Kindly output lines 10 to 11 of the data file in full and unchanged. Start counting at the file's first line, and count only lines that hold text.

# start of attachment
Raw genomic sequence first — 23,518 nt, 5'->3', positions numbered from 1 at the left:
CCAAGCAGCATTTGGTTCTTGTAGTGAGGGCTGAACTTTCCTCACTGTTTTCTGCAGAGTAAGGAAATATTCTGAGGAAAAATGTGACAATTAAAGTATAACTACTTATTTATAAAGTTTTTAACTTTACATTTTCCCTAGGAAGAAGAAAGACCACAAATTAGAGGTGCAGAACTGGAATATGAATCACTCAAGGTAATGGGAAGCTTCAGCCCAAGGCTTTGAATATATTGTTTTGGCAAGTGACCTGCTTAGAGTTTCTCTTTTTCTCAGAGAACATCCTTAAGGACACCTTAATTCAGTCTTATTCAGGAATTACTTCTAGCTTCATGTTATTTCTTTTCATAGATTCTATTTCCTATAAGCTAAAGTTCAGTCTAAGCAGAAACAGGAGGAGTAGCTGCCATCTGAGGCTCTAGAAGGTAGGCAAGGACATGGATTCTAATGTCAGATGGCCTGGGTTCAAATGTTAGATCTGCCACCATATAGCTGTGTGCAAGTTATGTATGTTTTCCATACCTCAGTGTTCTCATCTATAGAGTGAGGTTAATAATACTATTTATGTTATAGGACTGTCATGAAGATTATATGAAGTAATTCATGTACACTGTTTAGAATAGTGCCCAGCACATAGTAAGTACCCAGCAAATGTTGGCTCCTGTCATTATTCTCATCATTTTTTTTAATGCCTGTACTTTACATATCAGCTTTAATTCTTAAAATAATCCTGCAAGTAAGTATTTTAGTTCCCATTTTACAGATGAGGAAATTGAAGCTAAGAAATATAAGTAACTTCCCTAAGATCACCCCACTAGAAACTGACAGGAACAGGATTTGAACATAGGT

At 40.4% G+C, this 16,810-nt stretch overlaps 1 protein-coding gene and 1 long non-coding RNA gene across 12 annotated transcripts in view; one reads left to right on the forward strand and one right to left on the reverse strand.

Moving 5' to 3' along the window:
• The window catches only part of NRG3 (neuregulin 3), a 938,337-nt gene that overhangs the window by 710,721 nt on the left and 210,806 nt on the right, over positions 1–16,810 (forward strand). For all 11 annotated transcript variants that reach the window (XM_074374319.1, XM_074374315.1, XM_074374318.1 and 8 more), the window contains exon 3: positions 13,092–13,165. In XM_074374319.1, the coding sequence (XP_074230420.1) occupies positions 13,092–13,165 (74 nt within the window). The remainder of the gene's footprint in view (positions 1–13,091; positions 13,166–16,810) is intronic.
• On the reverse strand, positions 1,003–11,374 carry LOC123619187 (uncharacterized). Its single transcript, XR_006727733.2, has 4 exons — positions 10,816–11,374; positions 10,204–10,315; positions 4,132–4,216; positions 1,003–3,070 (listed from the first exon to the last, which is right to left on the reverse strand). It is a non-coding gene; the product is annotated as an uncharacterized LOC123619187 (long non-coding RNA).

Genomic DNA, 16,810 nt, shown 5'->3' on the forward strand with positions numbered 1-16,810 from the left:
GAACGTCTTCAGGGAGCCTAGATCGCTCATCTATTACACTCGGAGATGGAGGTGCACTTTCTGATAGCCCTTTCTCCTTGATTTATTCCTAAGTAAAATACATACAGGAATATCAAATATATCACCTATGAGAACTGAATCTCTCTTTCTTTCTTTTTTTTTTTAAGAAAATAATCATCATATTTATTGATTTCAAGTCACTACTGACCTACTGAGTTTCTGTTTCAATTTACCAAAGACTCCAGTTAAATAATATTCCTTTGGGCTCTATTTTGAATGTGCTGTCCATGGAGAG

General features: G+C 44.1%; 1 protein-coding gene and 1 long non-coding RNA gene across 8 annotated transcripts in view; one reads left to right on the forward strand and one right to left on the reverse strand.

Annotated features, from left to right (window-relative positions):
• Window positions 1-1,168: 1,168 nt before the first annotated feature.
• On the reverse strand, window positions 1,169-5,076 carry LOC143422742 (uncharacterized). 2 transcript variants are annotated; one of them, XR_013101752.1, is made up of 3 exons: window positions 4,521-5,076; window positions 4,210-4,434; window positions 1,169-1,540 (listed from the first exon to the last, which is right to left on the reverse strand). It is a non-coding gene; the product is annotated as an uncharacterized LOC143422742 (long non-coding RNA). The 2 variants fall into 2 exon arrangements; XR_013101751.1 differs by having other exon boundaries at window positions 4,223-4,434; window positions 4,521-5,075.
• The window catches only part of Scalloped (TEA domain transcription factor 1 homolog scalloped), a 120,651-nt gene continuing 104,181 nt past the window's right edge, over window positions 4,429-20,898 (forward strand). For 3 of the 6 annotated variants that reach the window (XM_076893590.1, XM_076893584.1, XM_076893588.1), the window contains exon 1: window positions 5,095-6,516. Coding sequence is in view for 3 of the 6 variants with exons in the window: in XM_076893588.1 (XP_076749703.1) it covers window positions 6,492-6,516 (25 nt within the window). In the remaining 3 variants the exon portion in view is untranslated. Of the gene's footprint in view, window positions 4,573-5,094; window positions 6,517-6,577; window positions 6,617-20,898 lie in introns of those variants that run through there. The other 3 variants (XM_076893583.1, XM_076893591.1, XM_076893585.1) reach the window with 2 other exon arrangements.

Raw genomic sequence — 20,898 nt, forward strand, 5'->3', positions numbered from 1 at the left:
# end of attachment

Annotated features, from left to right (window-relative positions):
• Window positions 1-1,168: 1,168 nt before the first annotated feature.